United States: The Defined Benefit Pension Crisis Is Here And Very Real

This is not a major news story for most Americans, but if you participate in a defined benefit retirement plan, one where you are due to receive regular payments of a fixed amount monthly when you reach retirement; pay heed: Bad things are happening.

The current news relates to the International Brotherhood of Teamsters and their Central States Pension Fund. Ironically, irregularities in the fund's investment strategies are part of what caused Congress to codify pension reform in the 1970s with the Employee Retirement Income Security Act (ERISA).

The Teamsters started to collect and invest pension funds in the 1950s. In the 1970s it came out that many of these investments had lots to do with the needs of union management and little to do with those of pension beneficiaries.  One of the reforms brought about by ERISA was a requirement that pensions be separately managed from the unions or businesses which collected and invested the money.

The ideal pension plan collects contributions and has them independently and intelligently managed so that funds are there to meet all of the obligations the employer or union has promised. It all should make sense except that some assumptions once considered reliable just aren't reliable any more.  In the 1960 and 1970s when many contributions were made, the assumption was that most retirees would not collect beyond age 70 or 75 at the latest.  That's when people died back then.  Of course today, the number of retirees living and collecting into their 80s and 90s grows every day.  Problem 1 is that the plans were modeled on the wrong life expectancy assumptions.  Problem 2 is the stock market and its brother the real estate market.  Historically, pension contributions have been invested in securities and/or real estate because these investments could be relied upon to increase 7-8% per annum over the long term.  At these assumed rates, money doubles in value every 8 to 9 years.  Yes, we all know that some years are up and some are down but in the long term the 7-8% returns were thought reasonable.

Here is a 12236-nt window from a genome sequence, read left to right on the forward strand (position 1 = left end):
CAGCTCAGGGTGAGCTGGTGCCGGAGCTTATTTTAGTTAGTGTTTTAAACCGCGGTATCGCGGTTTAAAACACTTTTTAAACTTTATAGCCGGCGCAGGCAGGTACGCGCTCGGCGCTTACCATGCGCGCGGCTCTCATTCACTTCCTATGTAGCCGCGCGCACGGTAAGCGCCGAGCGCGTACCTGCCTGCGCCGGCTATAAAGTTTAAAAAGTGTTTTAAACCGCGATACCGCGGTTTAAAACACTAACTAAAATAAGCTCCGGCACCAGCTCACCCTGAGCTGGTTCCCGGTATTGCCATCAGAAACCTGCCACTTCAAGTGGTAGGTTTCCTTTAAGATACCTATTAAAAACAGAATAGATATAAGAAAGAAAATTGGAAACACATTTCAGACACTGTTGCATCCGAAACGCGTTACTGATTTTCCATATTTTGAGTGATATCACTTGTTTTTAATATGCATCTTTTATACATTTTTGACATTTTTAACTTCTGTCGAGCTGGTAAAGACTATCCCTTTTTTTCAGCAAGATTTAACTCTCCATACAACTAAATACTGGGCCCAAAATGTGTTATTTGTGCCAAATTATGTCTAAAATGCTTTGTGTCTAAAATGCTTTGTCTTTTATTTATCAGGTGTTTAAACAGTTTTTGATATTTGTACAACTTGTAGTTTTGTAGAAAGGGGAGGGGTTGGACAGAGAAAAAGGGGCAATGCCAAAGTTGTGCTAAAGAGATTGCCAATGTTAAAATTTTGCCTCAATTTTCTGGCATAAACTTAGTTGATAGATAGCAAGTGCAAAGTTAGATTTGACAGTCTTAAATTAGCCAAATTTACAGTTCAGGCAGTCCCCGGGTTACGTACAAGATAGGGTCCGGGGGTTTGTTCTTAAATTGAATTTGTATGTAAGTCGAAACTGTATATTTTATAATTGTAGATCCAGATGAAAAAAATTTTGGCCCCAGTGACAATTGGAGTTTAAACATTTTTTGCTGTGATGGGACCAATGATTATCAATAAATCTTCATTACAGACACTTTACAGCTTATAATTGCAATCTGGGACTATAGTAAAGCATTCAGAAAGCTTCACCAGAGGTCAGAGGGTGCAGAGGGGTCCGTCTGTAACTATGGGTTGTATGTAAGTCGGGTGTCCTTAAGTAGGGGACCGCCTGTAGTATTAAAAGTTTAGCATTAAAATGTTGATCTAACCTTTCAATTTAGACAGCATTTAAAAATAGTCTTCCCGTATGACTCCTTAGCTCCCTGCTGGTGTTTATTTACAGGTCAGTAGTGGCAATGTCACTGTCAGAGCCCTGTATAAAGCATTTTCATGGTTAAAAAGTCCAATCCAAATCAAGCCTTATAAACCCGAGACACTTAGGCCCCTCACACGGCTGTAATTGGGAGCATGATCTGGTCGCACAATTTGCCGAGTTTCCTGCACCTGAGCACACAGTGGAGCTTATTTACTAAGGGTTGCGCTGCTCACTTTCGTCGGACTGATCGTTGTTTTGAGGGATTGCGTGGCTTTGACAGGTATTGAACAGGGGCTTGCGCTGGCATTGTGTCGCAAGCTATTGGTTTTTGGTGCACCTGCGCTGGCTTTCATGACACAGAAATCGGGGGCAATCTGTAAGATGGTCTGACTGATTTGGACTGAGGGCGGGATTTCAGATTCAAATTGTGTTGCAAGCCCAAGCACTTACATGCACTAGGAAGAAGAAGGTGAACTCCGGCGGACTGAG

Using the Standard & Poor 500 stock index as a benchmark stocks reliably increased from 1985 to 2000 when we had the Enron crash. They did not recover their 2000 values until 2008 and as soon as they did, that crash caused another huge decline.  Again it took us six years to get back to 2008 values or, as some would say, back to 2000 values.  Stocks snapped back and rose quickly until August, 2015 but since that date, values have been bouncing, bouncing, bouncing.  From February 2014 to February, 2016 the index made no real headway.

Pension plans need to liquidate investments like real estate and securities to pay benefits. They don't get to tell the retiree, "Hey we will pay later this year when stocks recover."  The money is due every month no matter what condition the market.

Today, the Central States Teamsters Pension Fund pays out almost $3.50 for every dollar it takes in. In theory, that should not make a difference because today's dollar in should not be paid out for many years.  But, some of the dollars paid in overtime not only haven't earned their 7-8% returns.  In fact some "lost" value, particularly those invested in hedge funds during the past 10 years.  What that means is that huge swaths of defined benefit plans are grossly underfunded.  The crisis the Central States Plan faces is that it has no place to go to secure enough to pay the benefits it promised.   So, there is now a very acrimonious debate underway involving Congress, crisis manager Ken Feinberg and the Teamsters over who will pay.  The Teamsters say the taxpayer should make up the shortfall.  Needless to say, Congress is not viewing those prospects with any contentment and Feinberg is saying top end benefits in particular need to be cut or the whole ship goes down.